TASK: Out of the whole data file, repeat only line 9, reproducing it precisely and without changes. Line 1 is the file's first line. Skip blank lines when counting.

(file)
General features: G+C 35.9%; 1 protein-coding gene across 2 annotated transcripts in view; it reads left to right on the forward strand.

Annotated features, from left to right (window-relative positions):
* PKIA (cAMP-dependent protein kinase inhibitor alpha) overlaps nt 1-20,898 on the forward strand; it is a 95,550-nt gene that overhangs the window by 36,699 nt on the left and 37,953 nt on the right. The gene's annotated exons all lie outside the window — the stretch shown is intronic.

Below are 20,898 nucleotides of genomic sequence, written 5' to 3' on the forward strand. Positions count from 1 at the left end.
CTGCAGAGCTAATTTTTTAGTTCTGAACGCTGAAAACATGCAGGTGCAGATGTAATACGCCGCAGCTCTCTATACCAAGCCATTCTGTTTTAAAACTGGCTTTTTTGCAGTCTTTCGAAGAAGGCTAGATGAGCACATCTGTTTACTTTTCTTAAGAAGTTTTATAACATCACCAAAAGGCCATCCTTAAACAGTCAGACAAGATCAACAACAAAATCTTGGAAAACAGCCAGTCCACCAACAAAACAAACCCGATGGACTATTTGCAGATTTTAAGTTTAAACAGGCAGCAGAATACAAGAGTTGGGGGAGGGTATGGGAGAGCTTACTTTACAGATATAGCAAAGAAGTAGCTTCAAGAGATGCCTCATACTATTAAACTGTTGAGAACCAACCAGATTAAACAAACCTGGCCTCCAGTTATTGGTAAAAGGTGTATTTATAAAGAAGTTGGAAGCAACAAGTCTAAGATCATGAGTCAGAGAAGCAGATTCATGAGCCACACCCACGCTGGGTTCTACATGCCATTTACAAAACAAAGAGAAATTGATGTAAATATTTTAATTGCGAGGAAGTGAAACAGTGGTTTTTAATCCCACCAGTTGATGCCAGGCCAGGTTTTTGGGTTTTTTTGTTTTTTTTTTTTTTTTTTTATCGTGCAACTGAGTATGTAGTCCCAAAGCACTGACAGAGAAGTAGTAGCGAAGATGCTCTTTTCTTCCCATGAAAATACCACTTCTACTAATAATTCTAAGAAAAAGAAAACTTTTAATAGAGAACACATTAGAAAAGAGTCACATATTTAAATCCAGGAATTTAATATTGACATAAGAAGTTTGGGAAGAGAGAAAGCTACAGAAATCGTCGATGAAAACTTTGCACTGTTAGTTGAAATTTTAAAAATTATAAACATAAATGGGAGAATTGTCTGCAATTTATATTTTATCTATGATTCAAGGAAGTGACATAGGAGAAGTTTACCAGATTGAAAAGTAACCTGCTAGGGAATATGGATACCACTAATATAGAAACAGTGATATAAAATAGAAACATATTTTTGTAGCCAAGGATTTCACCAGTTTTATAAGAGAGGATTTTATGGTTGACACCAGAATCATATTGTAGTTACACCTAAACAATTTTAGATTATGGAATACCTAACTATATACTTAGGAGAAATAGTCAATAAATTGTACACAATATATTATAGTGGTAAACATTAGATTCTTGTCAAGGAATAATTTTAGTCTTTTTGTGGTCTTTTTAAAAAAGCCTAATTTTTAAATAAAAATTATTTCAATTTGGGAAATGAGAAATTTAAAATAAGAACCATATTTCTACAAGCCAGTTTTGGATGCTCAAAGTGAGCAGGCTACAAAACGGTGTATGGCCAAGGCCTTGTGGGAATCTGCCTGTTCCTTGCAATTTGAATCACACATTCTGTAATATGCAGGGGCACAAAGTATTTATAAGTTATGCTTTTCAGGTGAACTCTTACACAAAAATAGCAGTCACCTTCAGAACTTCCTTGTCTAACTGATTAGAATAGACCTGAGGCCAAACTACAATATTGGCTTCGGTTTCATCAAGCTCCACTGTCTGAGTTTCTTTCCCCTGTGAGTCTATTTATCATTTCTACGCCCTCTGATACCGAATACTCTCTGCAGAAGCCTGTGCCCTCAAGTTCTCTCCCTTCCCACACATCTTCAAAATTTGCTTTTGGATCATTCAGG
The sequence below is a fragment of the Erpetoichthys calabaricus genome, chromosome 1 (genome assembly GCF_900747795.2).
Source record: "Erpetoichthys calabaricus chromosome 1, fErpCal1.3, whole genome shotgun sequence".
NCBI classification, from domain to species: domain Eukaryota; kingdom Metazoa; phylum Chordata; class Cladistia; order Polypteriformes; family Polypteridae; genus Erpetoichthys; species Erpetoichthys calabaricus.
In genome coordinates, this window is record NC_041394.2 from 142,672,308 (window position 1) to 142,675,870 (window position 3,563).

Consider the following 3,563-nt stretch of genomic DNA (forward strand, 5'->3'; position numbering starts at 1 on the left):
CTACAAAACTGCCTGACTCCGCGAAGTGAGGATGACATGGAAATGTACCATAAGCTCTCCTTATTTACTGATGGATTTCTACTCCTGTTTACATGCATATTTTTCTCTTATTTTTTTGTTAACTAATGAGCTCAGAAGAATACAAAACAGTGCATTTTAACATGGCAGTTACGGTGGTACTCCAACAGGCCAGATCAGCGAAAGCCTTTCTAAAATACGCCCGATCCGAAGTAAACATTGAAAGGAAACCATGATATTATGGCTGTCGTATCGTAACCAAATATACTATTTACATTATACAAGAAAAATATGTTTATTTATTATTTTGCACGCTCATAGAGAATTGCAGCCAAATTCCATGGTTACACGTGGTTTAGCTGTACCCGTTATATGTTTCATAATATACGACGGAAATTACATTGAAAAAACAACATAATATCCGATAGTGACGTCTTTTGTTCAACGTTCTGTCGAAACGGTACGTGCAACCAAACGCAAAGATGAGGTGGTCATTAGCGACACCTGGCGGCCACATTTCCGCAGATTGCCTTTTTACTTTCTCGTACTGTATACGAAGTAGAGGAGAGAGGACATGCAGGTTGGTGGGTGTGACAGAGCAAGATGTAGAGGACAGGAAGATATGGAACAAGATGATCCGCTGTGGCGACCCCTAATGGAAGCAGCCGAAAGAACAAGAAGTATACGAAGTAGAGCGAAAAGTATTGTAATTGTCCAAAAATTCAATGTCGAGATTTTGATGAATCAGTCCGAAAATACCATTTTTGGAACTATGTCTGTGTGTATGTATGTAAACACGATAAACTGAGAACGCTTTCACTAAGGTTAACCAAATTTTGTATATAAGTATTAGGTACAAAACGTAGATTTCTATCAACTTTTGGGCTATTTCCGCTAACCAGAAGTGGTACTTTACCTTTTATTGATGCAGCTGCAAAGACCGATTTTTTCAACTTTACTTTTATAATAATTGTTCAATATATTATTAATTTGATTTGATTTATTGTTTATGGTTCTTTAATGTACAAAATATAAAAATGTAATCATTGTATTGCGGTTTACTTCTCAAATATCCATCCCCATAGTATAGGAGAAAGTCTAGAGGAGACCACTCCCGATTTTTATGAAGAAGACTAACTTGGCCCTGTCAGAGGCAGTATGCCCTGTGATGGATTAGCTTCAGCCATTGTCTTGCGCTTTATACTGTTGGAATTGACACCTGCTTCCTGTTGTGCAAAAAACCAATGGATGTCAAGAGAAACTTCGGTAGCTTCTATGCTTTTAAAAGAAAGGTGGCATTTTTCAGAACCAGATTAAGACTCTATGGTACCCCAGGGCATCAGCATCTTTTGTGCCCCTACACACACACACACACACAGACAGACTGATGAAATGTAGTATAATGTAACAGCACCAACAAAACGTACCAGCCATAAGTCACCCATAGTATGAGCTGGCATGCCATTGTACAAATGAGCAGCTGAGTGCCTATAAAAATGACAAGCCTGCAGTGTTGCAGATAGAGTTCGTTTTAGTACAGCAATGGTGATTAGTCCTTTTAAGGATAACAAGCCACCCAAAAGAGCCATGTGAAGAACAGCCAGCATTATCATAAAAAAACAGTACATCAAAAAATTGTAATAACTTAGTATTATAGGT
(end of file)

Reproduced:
In genome coordinates, this window is record NC_041394.2 from 142,672,308 (window position 1) to 142,675,870 (window position 3,563).